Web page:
I’m super proud of our volunteers, especially our leadership team. As we grow and evolve, I think we’re getting our groove. We are all very proud of the AWN community and we have the members to thank for that. The support women have for one another is outstanding and we try very hard to encourage that even if we don’t always get it right all the time.

What is you vision for the future of AWN?

When we launched our new logo last year, we also defined our mission and vision. This was really important because it’s become our guideposts for what we will do going forward. We believe diversity in leadership is crucial for our industry’s future.

We want to lead this conversation in agriculture by continuing to provide opportunities for women, and men, to gain the skills and knowledge they need to take that “next leadership step”, whatever it is. It could be pursuing a promotion or running for a commodity board or maybe it’s just changing their farm business. If we can connect people to help make that happen, we are providing value. 

Do you have a piece of advice for young women starting their career in agriculture?

Take pride in what you do. Even if you’re not passionate about the work, when you take pride in your role and what you’re doing, you will be motivated to do the best job you can do. That is how you can prove yourself and earn the opportunity to ask for opportunities better suited to your passion. It also is a good way to check whether your values are aligned to your organization. If you find yourself unable to be proud of what you’re doing, then it could be a sign something is wrong and you need to speak up or move onto a new organization that is a better fit for you.

‘You have to do and try and fail, often, to really learn and develop from the experience’ – Jen Christie

What professional development resources have you found most helpful?

I’m a fan of the 4-H motto, “Learn to do by Doing”, because while there are so many awesome conferences and resources out there, you have to do and try and fail, often, to really learn and develop from the experience.  That’s why the MBA was such a good experience for me too. Using case studies and applied projects we tried to apply what we learned, and I took a lot away from that.

2 tools I found very good to better understand my natural strengths are Strengths Finder 2.0 and Kolbe A assessment.

As a marketing & communications professional working in digital a lot, there are a few other resources I use regularly: Unmarketing Podcast and Book by Scott Stratten & Alison Kramer; Everybody Writes by Ann Handley; Marketing Profs conference; Hubspot Blog

By Maggie McCormick

Canadian Young Speaker, Katelyn Ayers talks women in Ag – Read the whole speech.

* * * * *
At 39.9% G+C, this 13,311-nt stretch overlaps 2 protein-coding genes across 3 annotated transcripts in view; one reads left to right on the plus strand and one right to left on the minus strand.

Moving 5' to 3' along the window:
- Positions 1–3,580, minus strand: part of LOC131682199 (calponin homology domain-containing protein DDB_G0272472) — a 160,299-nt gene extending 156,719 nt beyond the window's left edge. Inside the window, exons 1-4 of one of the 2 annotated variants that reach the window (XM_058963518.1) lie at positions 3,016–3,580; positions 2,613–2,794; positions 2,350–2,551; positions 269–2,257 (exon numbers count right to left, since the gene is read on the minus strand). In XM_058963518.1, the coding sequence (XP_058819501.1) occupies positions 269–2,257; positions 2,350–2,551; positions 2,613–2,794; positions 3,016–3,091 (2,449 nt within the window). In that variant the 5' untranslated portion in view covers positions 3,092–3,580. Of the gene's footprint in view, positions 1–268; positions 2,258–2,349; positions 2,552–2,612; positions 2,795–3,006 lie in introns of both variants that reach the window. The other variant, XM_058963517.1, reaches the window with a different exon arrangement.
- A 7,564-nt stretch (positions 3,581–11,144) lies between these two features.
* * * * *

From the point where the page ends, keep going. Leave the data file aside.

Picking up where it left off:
Earlier this week, an article appeared on CBC about women in agriculture, featuring a fellow enthusiastic women in agriculture and Ag Women Network member, Amanda Brodhagen. The piece couldn’t have come at a more opportune time with the focus we are trying to highlight about the important role women play in our industry. The article itself has generated thousands of views and created such positive social media buzz. 

The work that Amanda is doing to be a spokesperson for our industry and for AWN, and the work that EVERY member of Ag Women’s Network is doing to champion women in agriculture is truly amazing. This conversation recently sparked a young woman by the name of Katelyn Ayers, to focus her attention on it when she competed this past fall in the 2016 Canadian Young Speakers for Agriculture Competition (CYSA).

The CYSA competition is held annually, each November at the Royal Agricultural Winter Fair (RAWF) to provide a platform for Canadian youth in agriculture, aged 18-24 to share their views and opinions on pertinent topics in the industry. This year, one of the five topics that competitors could choose to speak too was “Old MacDonald had a farm…But what about Mrs. MacDonald?.”

Katelyn, hailing from the University of Guelph, Guelph, ON spoke to this timely topic and for her efforts, was named one of the top six finalists at the 2016 competition among a field of 30 competitors!

With the topic of discussion this coming holidays surely to be the role of women in agriculture and how we can continue to foster this movement for the betterment of agriculture in Canada, enjoy reading Katelyn’s speech from the 2016 competition to hear her valuable perspective. 

Congratulations Katelyn on a job well done and to YOU, our AWN readers and members who continue to keep the conversation alive and well on the vitally important role we a play as women in agriculture. Happy holidays (10 days to go!)

You can also watch Katelyn’s speech here on the CYSA youtube account.

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Have you have heard the song “Amarillo Sky” by Jason Aldean?

He says, “Lord, I never complain, I never ask why
Please don’t let my dreams run dry
Underneath, underneath this Amarillo sky.”

It’s a song about a third generation Texan farmer who is struggling to make ends meet, battling high fuel and low commodity prices. He works hard in the field every day. Driving his tractor another round to provide for his family.

But why isn’t the song written about his mother, aunt, sister, daughter or wife? I’m not criticizing Jason’s song. He’s not the only one who neglects the female farmer’s story. In almost every country song the farmer described is male. Turn on the radio and I can almost guarantee there will be a song playing about some guy in his truck or tractor.

Honourable judges, fellow competitors, ladies and gentlemen of the audience, my name is Katelyn Ayers. I am a young woman with aspirations of working in agriculture in the near future, and gender equality in agriculture is a topic that hits close to home.